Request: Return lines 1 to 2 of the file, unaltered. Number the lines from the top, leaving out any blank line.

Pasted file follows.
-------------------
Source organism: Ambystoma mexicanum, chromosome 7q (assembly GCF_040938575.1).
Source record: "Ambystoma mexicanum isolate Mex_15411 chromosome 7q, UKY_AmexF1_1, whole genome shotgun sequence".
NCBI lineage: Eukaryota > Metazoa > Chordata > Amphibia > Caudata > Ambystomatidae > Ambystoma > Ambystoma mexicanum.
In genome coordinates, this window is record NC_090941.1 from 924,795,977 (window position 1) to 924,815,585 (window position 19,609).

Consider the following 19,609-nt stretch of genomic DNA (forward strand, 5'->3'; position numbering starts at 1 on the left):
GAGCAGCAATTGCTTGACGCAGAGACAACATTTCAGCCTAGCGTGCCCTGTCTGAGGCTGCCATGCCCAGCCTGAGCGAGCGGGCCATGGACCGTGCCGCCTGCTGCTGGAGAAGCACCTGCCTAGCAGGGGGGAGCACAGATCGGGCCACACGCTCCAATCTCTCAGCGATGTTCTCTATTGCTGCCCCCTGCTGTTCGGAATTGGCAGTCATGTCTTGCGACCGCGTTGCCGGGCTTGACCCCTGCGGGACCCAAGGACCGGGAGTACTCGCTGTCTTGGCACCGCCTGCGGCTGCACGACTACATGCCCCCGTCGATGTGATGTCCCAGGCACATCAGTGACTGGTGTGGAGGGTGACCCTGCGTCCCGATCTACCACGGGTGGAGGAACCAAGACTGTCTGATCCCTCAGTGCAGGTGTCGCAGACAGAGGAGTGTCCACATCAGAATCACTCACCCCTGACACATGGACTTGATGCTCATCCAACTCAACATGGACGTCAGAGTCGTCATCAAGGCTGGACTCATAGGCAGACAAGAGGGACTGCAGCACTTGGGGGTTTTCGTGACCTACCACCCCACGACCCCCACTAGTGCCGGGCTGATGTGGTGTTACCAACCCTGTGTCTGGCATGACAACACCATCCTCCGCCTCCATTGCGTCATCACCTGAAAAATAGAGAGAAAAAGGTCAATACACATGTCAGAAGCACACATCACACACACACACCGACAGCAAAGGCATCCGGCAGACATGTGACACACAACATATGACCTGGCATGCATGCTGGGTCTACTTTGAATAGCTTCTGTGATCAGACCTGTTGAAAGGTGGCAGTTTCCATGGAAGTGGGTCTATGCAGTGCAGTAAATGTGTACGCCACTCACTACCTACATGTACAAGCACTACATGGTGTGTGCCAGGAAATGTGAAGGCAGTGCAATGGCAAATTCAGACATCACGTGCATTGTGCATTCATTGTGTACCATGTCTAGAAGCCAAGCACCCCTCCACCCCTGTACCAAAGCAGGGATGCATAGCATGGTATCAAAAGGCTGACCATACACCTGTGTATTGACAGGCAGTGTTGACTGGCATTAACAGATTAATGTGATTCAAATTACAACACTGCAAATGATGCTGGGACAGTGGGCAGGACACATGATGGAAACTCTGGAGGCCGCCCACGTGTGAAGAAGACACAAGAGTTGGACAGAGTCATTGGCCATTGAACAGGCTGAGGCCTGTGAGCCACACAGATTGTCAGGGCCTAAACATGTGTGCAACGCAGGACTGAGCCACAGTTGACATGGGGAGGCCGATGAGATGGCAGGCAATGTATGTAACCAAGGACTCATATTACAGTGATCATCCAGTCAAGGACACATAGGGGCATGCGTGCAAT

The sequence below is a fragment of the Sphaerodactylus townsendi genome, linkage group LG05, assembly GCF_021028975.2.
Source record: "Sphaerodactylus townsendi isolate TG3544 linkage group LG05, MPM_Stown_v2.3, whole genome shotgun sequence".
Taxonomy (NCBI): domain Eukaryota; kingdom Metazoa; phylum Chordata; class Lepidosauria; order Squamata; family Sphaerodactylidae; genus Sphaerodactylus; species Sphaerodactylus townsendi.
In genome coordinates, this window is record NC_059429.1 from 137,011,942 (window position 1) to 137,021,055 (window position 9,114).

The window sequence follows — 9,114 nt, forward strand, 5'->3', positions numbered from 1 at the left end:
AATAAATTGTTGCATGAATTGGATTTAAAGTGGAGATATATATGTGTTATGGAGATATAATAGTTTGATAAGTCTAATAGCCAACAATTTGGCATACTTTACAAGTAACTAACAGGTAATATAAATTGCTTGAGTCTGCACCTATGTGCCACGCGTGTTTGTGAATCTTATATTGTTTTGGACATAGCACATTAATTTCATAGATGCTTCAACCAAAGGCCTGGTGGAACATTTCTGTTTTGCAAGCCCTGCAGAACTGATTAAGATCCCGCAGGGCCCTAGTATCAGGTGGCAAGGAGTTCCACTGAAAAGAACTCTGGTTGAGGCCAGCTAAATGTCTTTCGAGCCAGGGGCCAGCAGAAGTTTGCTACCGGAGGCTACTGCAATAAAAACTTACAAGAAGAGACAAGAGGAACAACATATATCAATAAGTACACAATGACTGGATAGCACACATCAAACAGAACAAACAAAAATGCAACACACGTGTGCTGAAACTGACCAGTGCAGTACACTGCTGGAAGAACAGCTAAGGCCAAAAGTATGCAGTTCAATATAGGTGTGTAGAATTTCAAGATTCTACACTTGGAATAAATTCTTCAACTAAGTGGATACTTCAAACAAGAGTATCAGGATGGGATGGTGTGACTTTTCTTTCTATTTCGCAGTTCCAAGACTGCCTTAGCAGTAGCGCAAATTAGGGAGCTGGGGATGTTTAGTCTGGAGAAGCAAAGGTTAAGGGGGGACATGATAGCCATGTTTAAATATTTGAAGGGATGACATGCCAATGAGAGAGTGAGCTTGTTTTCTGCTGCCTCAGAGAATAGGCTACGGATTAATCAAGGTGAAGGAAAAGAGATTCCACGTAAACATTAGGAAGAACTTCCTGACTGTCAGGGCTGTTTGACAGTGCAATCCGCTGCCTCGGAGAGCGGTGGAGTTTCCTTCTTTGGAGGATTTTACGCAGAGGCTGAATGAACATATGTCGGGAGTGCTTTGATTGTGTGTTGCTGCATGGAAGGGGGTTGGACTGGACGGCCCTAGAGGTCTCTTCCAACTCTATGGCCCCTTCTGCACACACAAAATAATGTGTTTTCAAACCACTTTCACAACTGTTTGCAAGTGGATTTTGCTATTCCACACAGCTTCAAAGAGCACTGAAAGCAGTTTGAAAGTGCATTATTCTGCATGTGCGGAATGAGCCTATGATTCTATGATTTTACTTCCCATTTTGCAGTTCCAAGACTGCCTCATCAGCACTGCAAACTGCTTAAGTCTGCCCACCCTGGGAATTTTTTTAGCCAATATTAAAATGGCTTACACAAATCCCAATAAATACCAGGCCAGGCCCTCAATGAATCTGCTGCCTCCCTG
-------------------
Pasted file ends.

Source organism: Ambystoma mexicanum, chromosome 7q (assembly GCF_040938575.1).
Source record: "Ambystoma mexicanum isolate Mex_15411 chromosome 7q, UKY_AmexF1_1, whole genome shotgun sequence".